According to the World Bank report, the economic growth rate of sub-Saharan African countries was equal to or higher than the world growth rate. Also reports from UN Department of Economic and Social Affairs, stated that the improvement in overall growth in the region was mainly due to the recovery of the three main African economies, Egypt, Nigeria and South Africa. The fastest growing African countries had significantly higher economic growth than the world average. Such countries with had the highest growth rates in 2007 were Mauritania with a growth rate of 19.8%, Angola with 17.6%, Sudan with 9.6%, Mozambique with 7.9% and Malawi with 7.8%. Other fast-growing countries include Rwanda, Mozambique, Chad, Niger, Burkina Faso, and Ethiopia. However, growth in many parts of Africa, including Zimbabwe, the Democratic Republic of the Congo, the Republic of Congo and Burundi, was frustratingly negative or slow.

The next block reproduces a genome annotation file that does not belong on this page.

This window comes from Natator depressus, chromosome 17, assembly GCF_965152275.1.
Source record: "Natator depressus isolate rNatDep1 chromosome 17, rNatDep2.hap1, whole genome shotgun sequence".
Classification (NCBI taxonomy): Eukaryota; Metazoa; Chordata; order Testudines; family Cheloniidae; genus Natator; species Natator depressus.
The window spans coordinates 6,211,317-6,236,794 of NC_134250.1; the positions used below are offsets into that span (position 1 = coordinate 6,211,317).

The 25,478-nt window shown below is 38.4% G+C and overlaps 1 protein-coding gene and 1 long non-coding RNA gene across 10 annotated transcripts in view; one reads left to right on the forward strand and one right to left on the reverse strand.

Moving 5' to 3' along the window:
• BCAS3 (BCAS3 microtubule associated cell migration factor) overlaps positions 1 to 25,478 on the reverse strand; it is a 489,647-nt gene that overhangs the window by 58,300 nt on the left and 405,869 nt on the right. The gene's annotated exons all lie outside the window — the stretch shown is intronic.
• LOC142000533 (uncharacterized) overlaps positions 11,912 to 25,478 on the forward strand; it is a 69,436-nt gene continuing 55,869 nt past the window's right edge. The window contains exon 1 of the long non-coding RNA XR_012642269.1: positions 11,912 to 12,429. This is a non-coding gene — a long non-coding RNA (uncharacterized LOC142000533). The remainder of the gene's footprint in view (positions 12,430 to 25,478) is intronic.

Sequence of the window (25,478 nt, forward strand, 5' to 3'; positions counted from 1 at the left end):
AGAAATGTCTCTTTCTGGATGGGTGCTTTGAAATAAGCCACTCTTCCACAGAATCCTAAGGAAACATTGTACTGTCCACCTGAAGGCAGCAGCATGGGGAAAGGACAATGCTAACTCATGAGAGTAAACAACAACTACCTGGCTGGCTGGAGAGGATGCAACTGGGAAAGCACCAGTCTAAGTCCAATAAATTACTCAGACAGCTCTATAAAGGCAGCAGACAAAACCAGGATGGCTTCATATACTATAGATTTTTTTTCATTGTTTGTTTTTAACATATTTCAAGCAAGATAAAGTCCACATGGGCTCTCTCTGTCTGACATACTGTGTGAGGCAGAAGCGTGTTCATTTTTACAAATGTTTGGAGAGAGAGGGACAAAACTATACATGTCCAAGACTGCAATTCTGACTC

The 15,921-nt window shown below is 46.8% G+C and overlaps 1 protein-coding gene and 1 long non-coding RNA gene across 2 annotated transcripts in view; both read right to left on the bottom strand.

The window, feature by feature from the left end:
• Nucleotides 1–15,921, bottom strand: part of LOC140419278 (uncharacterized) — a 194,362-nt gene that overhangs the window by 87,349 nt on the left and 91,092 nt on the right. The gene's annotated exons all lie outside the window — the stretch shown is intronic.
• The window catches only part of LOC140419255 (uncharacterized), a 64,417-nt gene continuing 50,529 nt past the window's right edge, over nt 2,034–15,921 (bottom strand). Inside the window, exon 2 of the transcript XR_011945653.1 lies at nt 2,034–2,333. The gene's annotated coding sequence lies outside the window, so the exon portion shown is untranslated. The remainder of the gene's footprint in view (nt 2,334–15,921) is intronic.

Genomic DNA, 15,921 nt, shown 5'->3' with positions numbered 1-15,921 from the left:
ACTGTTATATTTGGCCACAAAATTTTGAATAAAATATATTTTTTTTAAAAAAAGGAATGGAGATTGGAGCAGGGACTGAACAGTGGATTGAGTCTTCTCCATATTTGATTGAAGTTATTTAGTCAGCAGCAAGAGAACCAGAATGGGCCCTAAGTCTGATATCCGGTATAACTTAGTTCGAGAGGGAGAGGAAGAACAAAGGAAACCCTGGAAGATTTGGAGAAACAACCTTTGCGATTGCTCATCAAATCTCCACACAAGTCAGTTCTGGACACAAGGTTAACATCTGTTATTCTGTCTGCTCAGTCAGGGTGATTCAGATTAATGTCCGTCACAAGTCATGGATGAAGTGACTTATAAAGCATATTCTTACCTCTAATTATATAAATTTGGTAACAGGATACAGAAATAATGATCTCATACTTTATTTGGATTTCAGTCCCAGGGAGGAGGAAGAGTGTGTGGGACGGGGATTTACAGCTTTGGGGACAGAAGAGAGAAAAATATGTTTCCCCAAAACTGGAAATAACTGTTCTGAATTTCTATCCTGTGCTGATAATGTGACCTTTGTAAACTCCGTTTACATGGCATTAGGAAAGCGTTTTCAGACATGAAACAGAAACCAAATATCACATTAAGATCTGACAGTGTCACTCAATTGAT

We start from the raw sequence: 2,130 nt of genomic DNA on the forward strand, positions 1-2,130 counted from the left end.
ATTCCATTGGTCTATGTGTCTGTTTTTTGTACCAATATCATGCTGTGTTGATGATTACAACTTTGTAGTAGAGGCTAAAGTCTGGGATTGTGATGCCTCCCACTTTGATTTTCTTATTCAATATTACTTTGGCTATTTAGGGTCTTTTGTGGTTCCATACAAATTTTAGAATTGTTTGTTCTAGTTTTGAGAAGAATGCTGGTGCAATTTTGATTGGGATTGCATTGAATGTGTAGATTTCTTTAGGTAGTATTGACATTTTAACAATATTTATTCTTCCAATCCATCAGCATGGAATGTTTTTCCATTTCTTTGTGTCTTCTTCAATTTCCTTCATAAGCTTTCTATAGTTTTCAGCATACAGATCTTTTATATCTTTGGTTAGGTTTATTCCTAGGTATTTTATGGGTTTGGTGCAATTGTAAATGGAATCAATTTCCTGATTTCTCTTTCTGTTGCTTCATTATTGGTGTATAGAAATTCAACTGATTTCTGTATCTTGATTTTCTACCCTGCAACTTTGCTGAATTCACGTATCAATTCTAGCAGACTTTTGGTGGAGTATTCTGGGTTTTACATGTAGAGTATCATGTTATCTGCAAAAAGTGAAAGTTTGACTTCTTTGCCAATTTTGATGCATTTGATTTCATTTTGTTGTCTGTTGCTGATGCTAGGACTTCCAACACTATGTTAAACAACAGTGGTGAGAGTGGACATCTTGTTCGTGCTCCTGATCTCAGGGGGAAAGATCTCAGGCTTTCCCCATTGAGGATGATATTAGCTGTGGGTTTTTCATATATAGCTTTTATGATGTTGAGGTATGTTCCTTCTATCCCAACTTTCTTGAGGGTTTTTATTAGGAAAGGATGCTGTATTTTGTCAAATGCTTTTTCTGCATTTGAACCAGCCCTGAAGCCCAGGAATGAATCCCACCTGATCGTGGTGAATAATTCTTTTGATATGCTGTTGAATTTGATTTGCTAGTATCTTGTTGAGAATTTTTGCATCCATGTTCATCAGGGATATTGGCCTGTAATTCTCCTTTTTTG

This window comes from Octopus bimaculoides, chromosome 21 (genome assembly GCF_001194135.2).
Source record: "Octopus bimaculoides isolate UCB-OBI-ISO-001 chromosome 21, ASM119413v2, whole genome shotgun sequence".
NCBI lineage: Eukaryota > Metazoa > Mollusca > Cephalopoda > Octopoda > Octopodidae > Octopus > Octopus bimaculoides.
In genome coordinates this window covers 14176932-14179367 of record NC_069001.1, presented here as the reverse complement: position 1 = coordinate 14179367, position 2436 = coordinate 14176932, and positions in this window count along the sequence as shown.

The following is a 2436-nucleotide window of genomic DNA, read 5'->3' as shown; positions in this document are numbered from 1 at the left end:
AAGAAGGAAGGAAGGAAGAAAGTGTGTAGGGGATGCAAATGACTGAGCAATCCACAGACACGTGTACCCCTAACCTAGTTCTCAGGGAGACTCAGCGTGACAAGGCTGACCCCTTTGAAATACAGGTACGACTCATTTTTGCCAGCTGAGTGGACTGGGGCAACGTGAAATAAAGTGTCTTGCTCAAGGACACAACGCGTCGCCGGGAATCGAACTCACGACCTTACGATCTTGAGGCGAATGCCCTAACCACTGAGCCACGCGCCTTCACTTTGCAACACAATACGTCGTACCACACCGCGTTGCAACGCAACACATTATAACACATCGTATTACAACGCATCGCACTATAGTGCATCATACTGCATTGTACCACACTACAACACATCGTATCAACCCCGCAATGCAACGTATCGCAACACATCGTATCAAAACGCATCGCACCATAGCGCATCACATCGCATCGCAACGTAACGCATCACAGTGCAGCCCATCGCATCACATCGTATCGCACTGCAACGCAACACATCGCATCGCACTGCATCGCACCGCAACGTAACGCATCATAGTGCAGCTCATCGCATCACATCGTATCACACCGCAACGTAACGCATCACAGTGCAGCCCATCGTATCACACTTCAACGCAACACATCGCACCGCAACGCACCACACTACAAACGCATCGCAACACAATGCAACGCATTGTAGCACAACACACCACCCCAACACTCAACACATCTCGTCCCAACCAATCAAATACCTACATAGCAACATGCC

Many international institutions are increasingly interested in investing in emerging African economies, especially in the current global economic recession, Africa continues to maintain high economic growth. The rate of return on investments in Africa is currently the highest among developing countries. To support the economic development of Africa, some international institutions are tackling the issue of debt relief. In 1996, the United Nations launched the Heavily Indebted Poor Countries (HIPC) Initiative, which was subsequently accepted by the International Monetary Fund, the World Bank, and the African Development Fund (AfDF) in the form of the Multilateral Debt Relief Initiative (MDRI). As of 2013, the initiative has provided partial debt relief to 30 African countries.
Today, the population of Africa represents about 17% of the world’s population, but only about 3% of the world’s GDP. These statistics not only demonstrate that the development potential of the African continent has not been fully realized, but also highlight the enormous opportunities and risks ahead. As long as Africa continues to lag economically, it will become a source of global instability and extremism. But if it increases, it can become one of the main sources of global growth.